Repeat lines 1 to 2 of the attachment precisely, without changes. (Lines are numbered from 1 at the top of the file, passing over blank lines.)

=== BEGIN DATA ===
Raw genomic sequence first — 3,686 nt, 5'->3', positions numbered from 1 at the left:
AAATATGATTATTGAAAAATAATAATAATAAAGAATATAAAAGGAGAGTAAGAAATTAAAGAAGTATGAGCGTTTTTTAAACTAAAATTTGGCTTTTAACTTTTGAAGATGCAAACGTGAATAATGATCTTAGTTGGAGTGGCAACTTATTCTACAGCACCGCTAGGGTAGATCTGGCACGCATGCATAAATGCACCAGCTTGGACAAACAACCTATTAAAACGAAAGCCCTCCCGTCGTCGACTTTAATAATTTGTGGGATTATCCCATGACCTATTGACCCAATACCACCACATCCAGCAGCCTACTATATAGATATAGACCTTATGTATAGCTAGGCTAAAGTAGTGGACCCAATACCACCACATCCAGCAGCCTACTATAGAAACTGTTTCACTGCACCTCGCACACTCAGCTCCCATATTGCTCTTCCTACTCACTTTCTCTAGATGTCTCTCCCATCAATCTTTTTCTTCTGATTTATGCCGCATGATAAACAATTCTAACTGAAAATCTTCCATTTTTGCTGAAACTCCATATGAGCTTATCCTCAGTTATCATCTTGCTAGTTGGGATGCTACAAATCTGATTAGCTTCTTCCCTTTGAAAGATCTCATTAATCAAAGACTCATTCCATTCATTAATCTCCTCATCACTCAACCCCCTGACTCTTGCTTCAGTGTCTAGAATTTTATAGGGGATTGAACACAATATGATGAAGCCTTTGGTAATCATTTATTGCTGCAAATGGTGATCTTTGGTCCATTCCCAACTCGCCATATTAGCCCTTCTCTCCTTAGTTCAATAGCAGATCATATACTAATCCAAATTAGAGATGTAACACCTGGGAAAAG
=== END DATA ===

Raw genomic sequence first — 3,686 nt, 5'->3', positions numbered from 1 at the left:
AAATATGATTATTGAAAAATAATAATAATAAAGAATATAAAAGGAGAGTAAGAAATTAAAGAAGTATGAGCGTTTTTTAAACTAAAATTTGGCTTTTAACTTTTGAAGATGCAAACGTGAATAATGATCTTAGTTGGAGTGGCAACTTATTCTACAGCACCGCTAGGGTAGATCTGGCACGCATGCATAAATGCACCAGCTTGGACAAACAACCTATTAAAACGAAAGCCCTCCCGTCGTCGACTTTAATAATTTGTGGGATTATCCCATGACCTATTGACCCAATACCACCACATCCAGCAGCCTACTATATAGATATAGACCTTATGTATAGCTAGGCTAAAGTAGTGGACCCAATACCACCACATCCAGCAGCCTACTATAGAAACTGTTTCACTGCACCTCGCACACTCAGCTCCCATATTGCTCTTCCTACTCACTTTCTCTAGATGTCTCTCCCATCAATCTTTTTCTTCTGATTTATGCCGCATGATAAACAATTCTAACTGAAAATCTTCCATTTTTGCTGAAACTCCATATGAGCTTATCCTCAGTTATCATCTTGCTAGTTGGGATGCTACAAATCTGATTAGCTTCTTCCCTTTGAAAGATCTCATTAATCAAAGACTCATTCCATTCATTAATCTCCTCATCACTCAACCCCCTGACTCTTGCTTCAGTGTCTAGAATTTTATAGGGGATTGAACACAATATGATGAAGCCTTTGGTAATCATTTATTGCTGCAAATGGTGATCTTTGGTCCATTCCCAACTCGCCATATTAGCCCTTCTCTCCTTAGTTCAATAGCAGATCATATACTAATCCAAATTAGAGATGTAACACCTGGGAAAAG